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Publication numberUS4545869 A
Publication typeGrant
Application numberUS 06/694,939
Publication dateOct 8, 1985
Filing dateJan 29, 1985
Priority dateJan 29, 1985
Fee statusPaid
Publication number06694939, 694939, US 4545869 A, US 4545869A, US-A-4545869, US4545869 A, US4545869A
InventorsIrina Goldman
Original AssigneeOmi International Corporation
Export CitationBiBTeX, EndNote, RefMan
External Links: USPTO, USPTO Assignment, Espacenet
Bath and process for high speed electroplating of palladium
US 4545869 A
Abstract
A palladium electroplating bath capable of plating highly ductile palladium metal. The bath comprises a palladium amine complex salt as a source of the palladium metal, ammonium sulfate, an ammonium halide, an alkali metal pyrophosphate, a stress reducing agent, and a minor amount of cyanide ions. In general, the cyanide ions are furnished to the bath by the addition of alkali metal cyanide. The pH of the bath will range from about 7 to 9. Electrolytic deposition will be carried out at a temperature of from about 50 to 80 degrees C. at high current densities up to about 3000 ASF. The method of depositing ductile palladium foil on a variety of substrates is also described and claimed.
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Claims(15)
What is claimed is:
1. An improved bath for electroplating highly ductile palladium metal, said bath comprising from about 10 to 80 g/l of palladium metal in the form of a palladium amine complex; about 20 to 90 g/l of ammonium sulfate; about 10 to 80 g/l of ammonium halide; from about 20 to 150 g/l of an alkali metal pyrophosphate; a stress reducing agent; and a minor amount of cyanide ions.
2. The bath of claim 1 which contains about 1 to 20 ppm of cyanide ions.
3. The bath of claim 1 wherein the cyanide ions are in the form of an alkali metal cyanide.
4. The bath of claim 1 wherein said ammonium halide is ammonium chloride.
5. The bath of claim 1 wherein the palladium amine complex is palladium diamine chloride.
6. The bath of claim 1 wherein the stress reducing agent is a derivative of benzene sulphonic acid.
7. The high speed bath of claim 6 wherein the benzene sulphonic acid derivative is o-formyl benzene sulphonic acid.
8. A method for electrodepositing highly ductile palladium on a metallic substrate which comprises immersing said substrate in an electroplating bath operated at a pH within the range of from about 7 to 9, a temperature of from about 30 to 80 degrees C., and a current density of from about 0.05 to 3000 ASF; said electroplating bath comprising an aqueous solution having the following components:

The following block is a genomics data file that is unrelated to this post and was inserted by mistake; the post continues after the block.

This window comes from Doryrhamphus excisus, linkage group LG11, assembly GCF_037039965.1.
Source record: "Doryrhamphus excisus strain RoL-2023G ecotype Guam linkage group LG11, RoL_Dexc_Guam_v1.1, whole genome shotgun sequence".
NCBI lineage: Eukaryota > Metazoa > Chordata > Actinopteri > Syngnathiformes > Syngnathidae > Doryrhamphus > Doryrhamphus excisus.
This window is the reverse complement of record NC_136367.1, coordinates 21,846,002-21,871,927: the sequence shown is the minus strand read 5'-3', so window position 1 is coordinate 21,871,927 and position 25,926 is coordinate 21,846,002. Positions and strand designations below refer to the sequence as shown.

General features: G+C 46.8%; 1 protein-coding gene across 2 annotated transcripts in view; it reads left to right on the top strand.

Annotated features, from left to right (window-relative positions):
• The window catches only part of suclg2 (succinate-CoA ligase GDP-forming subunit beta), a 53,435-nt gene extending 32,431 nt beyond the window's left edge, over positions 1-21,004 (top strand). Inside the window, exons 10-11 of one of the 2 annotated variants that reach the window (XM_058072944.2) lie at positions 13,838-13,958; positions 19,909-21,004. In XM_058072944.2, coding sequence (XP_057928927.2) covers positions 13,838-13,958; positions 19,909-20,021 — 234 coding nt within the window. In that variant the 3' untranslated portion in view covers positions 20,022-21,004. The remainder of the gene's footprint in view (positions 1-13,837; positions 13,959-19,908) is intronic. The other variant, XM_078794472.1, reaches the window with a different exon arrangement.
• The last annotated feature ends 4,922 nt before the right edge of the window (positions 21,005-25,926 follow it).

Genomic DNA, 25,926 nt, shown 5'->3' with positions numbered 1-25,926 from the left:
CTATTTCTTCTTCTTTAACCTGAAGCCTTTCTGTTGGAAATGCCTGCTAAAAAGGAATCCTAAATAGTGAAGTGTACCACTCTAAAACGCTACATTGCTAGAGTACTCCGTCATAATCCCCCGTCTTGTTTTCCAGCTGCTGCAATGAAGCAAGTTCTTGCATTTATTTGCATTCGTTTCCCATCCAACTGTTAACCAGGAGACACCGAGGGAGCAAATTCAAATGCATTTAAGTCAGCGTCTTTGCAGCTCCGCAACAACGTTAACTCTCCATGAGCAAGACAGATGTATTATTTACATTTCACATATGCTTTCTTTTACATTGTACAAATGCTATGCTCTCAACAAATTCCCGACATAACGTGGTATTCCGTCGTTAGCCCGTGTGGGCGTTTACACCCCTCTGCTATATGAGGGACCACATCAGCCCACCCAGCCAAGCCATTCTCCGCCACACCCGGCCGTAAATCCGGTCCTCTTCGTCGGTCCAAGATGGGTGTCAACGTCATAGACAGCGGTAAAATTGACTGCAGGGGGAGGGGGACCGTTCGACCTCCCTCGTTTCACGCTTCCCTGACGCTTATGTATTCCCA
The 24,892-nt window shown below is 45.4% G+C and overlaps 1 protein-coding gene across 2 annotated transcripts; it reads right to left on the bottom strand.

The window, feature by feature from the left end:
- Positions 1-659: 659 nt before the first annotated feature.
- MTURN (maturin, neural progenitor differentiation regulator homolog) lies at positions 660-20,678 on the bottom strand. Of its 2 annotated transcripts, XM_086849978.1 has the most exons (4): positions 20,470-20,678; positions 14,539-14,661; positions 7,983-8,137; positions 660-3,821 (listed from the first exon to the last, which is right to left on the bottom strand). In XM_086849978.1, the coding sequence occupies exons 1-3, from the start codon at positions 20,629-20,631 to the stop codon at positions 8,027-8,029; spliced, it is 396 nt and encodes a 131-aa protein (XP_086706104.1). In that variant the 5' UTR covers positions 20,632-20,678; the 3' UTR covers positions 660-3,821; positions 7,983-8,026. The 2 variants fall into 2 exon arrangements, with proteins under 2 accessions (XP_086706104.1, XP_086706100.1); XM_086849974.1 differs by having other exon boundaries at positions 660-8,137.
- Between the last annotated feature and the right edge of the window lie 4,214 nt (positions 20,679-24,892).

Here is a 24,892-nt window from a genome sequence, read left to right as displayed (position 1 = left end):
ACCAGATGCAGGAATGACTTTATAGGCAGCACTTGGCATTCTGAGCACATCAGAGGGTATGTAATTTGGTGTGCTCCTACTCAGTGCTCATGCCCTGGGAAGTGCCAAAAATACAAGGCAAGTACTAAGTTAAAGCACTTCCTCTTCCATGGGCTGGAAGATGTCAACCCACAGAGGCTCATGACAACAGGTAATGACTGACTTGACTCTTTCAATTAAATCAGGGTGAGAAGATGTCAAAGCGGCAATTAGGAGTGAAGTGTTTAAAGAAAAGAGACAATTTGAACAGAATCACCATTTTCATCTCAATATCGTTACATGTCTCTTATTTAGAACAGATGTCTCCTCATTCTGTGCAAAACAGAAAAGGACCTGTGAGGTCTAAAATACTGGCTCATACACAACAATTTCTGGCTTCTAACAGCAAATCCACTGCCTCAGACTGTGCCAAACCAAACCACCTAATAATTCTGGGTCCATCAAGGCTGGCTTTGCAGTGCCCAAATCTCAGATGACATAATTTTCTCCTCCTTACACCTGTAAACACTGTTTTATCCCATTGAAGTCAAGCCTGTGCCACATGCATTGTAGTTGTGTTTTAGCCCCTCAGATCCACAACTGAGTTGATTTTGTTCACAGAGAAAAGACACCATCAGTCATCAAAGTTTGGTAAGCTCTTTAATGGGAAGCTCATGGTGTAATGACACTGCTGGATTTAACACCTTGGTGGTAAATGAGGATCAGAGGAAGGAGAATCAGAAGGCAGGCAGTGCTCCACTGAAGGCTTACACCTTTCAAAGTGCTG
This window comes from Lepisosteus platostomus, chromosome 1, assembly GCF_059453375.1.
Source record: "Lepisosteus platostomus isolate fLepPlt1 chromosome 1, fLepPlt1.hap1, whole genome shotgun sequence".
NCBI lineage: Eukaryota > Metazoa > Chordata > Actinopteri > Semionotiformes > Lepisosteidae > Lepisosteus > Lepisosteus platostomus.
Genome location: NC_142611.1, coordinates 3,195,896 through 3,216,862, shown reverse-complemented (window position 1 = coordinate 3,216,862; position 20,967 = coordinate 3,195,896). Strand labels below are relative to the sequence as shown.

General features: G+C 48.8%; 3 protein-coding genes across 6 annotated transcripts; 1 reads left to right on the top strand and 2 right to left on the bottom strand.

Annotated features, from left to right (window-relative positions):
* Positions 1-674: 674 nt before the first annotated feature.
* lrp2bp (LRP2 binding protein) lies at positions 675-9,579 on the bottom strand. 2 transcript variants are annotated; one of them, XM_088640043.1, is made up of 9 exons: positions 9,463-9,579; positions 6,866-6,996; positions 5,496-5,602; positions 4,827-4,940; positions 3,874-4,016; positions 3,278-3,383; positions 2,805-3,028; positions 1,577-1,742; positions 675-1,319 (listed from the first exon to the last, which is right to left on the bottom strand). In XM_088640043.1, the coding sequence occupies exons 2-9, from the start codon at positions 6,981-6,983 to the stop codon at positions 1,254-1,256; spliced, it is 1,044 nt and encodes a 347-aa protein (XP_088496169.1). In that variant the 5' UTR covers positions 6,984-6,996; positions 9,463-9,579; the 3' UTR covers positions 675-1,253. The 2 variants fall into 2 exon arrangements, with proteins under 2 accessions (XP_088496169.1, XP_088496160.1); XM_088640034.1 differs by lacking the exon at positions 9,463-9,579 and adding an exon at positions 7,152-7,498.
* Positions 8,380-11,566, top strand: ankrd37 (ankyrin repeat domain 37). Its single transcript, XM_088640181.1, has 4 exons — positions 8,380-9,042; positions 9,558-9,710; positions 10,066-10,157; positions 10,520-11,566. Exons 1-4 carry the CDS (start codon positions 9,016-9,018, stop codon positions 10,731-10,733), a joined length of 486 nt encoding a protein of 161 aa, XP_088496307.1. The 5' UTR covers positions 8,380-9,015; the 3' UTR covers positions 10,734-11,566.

______________________________________Components          Concentration, g/l______________________________________(a)   palladium metal, as                   10 to 80 palladousamine complex(b)   (NH4)2 SO4                   20 to 80(c)   NH4 Cl       10 to 80(d)   alkali metal pyrophosphate                    20 to 150(e)   stress reducing agent                   0.1 to 10 and(f)   CN, as alkali metal cyanide                      1 to 20 ppm.______________________________________
9. The method of claim 8 wherein the temperature of the bath is from about 50° to 80° C.
10. The method of claim 8 wherein the current density is from 100 to 3000 ASF.
11. The method of claim 8 wherein the substrate is selected from the group consisting of copper, nickel, iron, gold, and alloys thereof.
12. The method of claim 8 wherein the palladousamine complex is palladous amine chloride.
13. The method of claim 8 wherein the palladiumamine complex is palladous amine nitrite.
14. The method of claim 8 wherein the stress reducing agent is a derivative of benzene sulphonic acid.
15. The method of claim 14 wherein the benzene sulphonic acid derivative is o-formyl-benzene sulphonic acid.
Description
FIELD OF THE INVENTION

The present invention relates to electroplating baths and methods for the electrodeposition of ductile palladium metal having a distinct crystalline structure on substrates from baths formulated from a particular combination of components.